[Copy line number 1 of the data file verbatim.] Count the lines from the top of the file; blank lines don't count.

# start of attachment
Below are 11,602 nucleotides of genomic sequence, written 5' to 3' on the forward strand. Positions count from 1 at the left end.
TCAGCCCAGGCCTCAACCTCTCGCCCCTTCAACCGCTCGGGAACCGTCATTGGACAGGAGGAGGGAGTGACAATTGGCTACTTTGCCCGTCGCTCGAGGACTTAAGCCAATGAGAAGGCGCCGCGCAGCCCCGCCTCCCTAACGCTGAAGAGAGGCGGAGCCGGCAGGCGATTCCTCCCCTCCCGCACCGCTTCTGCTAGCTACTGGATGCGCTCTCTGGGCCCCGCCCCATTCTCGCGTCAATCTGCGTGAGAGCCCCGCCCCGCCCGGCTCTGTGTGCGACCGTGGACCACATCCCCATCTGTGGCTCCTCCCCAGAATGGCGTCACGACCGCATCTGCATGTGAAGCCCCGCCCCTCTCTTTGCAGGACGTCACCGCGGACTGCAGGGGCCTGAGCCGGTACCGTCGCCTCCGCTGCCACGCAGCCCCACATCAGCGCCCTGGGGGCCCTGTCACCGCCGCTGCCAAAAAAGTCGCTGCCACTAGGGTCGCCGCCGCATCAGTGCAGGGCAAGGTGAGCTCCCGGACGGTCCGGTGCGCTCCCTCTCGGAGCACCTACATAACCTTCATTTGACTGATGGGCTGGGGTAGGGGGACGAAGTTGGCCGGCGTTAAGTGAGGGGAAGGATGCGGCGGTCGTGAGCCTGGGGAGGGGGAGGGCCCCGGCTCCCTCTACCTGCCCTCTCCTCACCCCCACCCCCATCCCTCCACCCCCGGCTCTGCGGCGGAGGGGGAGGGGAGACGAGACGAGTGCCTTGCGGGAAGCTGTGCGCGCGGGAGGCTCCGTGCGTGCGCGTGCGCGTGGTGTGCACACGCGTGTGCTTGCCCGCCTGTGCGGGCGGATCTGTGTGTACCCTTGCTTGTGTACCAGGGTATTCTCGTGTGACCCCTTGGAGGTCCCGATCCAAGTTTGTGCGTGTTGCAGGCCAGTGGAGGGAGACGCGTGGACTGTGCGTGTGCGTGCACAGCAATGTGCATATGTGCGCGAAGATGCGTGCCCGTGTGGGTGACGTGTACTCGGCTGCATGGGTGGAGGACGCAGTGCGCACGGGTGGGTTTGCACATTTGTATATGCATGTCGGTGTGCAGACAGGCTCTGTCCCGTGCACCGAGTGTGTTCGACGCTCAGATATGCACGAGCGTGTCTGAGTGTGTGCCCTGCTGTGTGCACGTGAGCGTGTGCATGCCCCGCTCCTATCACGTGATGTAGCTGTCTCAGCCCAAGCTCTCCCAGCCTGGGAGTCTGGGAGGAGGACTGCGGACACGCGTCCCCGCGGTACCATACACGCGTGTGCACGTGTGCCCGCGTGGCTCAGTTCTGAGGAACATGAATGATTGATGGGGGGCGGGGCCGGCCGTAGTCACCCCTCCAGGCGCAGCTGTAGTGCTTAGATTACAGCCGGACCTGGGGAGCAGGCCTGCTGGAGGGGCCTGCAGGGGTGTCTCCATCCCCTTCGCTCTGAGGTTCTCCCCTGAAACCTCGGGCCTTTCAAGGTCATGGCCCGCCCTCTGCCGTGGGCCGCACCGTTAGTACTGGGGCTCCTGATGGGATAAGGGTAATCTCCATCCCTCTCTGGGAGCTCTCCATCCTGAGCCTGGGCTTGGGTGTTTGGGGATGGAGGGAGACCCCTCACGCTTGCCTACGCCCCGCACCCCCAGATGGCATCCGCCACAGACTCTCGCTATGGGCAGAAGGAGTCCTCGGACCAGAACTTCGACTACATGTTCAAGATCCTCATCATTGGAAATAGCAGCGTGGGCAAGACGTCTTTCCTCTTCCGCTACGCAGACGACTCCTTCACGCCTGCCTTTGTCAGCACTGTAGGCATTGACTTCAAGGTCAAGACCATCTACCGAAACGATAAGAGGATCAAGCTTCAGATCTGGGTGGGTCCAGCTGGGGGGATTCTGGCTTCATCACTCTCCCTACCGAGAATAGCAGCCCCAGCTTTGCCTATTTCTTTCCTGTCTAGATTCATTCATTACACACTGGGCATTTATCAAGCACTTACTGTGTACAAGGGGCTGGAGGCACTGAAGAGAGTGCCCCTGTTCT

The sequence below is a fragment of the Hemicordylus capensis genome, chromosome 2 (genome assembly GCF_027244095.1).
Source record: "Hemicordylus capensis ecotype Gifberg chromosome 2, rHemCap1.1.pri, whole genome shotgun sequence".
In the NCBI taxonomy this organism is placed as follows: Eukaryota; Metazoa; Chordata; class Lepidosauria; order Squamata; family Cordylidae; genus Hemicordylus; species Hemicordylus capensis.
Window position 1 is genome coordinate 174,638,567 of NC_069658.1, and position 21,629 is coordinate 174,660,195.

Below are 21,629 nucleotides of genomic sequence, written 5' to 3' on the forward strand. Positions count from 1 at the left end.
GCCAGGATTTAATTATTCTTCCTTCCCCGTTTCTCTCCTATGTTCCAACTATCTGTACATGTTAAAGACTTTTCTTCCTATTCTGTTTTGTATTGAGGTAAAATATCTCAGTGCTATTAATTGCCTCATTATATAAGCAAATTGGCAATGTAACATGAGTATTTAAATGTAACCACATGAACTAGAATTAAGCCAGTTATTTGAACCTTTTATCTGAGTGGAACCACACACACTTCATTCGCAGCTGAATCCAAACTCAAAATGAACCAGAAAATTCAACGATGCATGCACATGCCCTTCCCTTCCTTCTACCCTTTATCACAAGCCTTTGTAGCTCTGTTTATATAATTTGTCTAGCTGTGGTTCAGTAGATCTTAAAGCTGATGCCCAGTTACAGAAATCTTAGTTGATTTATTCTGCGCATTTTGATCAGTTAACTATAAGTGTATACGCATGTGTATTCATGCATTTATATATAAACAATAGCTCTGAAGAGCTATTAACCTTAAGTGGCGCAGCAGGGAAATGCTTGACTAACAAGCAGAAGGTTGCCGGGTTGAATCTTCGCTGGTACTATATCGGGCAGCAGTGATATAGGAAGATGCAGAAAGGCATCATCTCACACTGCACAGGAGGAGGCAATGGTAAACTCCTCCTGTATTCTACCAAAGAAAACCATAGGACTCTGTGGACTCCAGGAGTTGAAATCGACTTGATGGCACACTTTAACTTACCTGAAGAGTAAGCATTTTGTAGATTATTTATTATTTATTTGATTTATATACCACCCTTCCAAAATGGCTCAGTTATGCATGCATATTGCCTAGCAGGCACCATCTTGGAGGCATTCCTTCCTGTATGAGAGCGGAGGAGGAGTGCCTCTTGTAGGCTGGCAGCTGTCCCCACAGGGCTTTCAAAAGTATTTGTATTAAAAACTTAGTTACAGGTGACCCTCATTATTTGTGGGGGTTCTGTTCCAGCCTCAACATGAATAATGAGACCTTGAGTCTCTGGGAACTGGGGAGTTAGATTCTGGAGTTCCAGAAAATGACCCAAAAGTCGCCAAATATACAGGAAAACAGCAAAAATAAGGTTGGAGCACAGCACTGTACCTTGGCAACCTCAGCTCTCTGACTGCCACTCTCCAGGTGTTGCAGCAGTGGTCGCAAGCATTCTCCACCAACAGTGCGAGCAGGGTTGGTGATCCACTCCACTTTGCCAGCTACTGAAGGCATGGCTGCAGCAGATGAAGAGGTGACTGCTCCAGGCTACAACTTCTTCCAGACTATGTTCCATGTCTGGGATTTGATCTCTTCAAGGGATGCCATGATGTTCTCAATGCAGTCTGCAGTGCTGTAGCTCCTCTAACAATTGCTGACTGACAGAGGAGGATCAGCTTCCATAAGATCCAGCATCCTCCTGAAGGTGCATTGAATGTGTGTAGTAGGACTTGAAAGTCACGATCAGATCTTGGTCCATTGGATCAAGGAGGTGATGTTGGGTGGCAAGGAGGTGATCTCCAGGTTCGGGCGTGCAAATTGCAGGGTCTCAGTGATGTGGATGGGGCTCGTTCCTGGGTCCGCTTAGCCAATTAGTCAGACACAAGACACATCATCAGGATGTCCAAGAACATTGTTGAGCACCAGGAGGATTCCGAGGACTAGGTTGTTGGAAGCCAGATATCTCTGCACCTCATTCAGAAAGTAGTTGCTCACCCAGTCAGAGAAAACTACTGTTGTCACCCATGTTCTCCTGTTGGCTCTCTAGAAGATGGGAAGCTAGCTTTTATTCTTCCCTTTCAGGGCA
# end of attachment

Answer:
Below are 11,602 nucleotides of genomic sequence, written 5' to 3' on the forward strand. Positions count from 1 at the left end.